During this post-secularization period, there were at least six other rancherias maintained around Pueblo de San Jose. One major Indian Settlement was located on the Santa Terasa Rancho (Bernal’s property) south of the Pueblo near the Santa Terasa Hills. Another was in the valley east of san jose called Palo Rancho, while a third was established along the Guadalupe River above Agnew on the Rincon de los Esteros Rancho. To the northwest in the present city of Cupertino was the Quito Rancho. In pueblo de San Jose, there was a settlement of ‘free Indians’ on the east side of present-day Market Street, and the sixth community was located further west along the banks of the Guadalupe River near Santa Clara Street in San Jose (King 1978, Winten 1978a)
Based upon his research, Milliken (1987) also discovered that in the 1840s a rancheria was established in the East Bay between Mission San Jose and Alameda Creek: One group of Indians established an independent community somewhere along the road north from Mission San Jose toward Alameda Creek during the 1840’s. The head of the community was Buenaventura, one of the few survivors of the original villages from the local ‘Estero’ area. or bayshore. Buenaventura had been baptized as a two year old at Mission San Jose in 1798 (JOB 161. Father Miguel Muro granted a license to Buenaventura, six other adult males and their families on 2 November 1844. His wife Desideria was of a family that had moved to the mission form the jalalon area, now eastern Contra Costa county. Buenaventura died in 1847. Desideria sold the group’s license to an American in 1849. The U.S. Land Commission of the 1850’s did not recognize the license as a valid land little, however [Land Case 290 n.d.:11] (Milliken, Leventhal and Cambra 1987)
The ‘Estero’ area along the bayshore included the Alson Chocheño/Tamien-speaking (bilingual) tribal group located along the lower Guadalupe River and the Tuibun tribal group of the Fremont Plain. As Discussed above both of these groups were first missionized at Mission Santa Clara and later went to Mission San Jose (Milliken 1983, 1991).
After the American takeover of California (1846-1848), there were Indian rancherias established on rancho lands in the East Bay. At least six Muwekma Indian rancheria communities emerged and maintained themselves during the 19th and early 20th centuries in the East Bay.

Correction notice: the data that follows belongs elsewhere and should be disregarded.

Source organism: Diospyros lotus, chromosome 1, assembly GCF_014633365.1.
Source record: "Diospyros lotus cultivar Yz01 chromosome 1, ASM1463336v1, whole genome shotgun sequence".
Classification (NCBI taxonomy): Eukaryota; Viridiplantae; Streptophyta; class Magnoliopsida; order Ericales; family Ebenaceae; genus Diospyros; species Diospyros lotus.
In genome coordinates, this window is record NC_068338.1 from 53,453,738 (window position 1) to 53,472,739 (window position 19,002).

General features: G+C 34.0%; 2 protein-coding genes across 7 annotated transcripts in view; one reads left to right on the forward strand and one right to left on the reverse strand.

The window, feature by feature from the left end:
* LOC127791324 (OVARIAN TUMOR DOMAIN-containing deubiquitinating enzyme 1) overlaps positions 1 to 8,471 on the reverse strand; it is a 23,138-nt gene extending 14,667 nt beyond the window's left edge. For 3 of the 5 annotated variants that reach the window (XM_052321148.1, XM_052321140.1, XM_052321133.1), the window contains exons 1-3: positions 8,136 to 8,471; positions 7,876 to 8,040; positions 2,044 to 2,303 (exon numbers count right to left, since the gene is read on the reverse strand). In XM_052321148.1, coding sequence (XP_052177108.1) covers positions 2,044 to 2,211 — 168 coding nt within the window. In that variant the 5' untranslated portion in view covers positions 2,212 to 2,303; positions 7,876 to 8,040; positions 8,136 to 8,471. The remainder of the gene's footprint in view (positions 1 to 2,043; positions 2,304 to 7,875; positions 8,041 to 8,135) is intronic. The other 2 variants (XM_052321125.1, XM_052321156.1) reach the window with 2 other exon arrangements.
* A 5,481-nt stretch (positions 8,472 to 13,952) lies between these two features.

These rancherias were located at San Leandro/San Lorenzo (1830s-1860s). Alisal near Pleasonton (1850s-1916), Sunol (1880s-1917). Del Mocho in Livermore (1830s-1940s). El Molino in Niles (1830s-1910) and later a settlement in Newark (ca. 1914-present-day). A formal land claim was submitted for the San Lorenzo Rancheria by two East Bay Indians Anseto and Sylvester under the 1853 land claims commission (vol.7, page 441, Unclassified #97). Apparently, this claim was rejected by the US Claims Commission.
During the 1880s, George and Phoebe Apperson Hearst purchased part of the old (1839) Bernal/Sunol/Pico Rancho located south and west of Pleasonton, which included part the Alisal Rancheria with approximately 125 Indians residing there on the land.
Escaping the cold and foggy summers of San Francisco, the Hearst’s built their Hacienda de Poso del Verona (later renamed Castlewood Country Club) on this newly acquired land. Western Pacific Railroad also built a train station there so that the Victorian elite and other guests could visit with Mrs. Hearst at her Hacienda. This railway stop was named Verona Station. In 1905, as a result of the discovery of the 18 unratified California Indian Treaties (negotiated between 1851-1852), Mr. Charles E. Kelsey of San jose, who was originally affiliated as the Secretary of the Northern Association for California Indians was appointed Special Indian Agent to California by the Commissioner of Indian Affairs (Indian Service Bureau) in Washington, D.C. in 1905, Agent Kelsey was charged by the Bureau to conduct a Special Indian Census, and identify all of the landless and homeless tribes and bands residing from south Central and Northern California.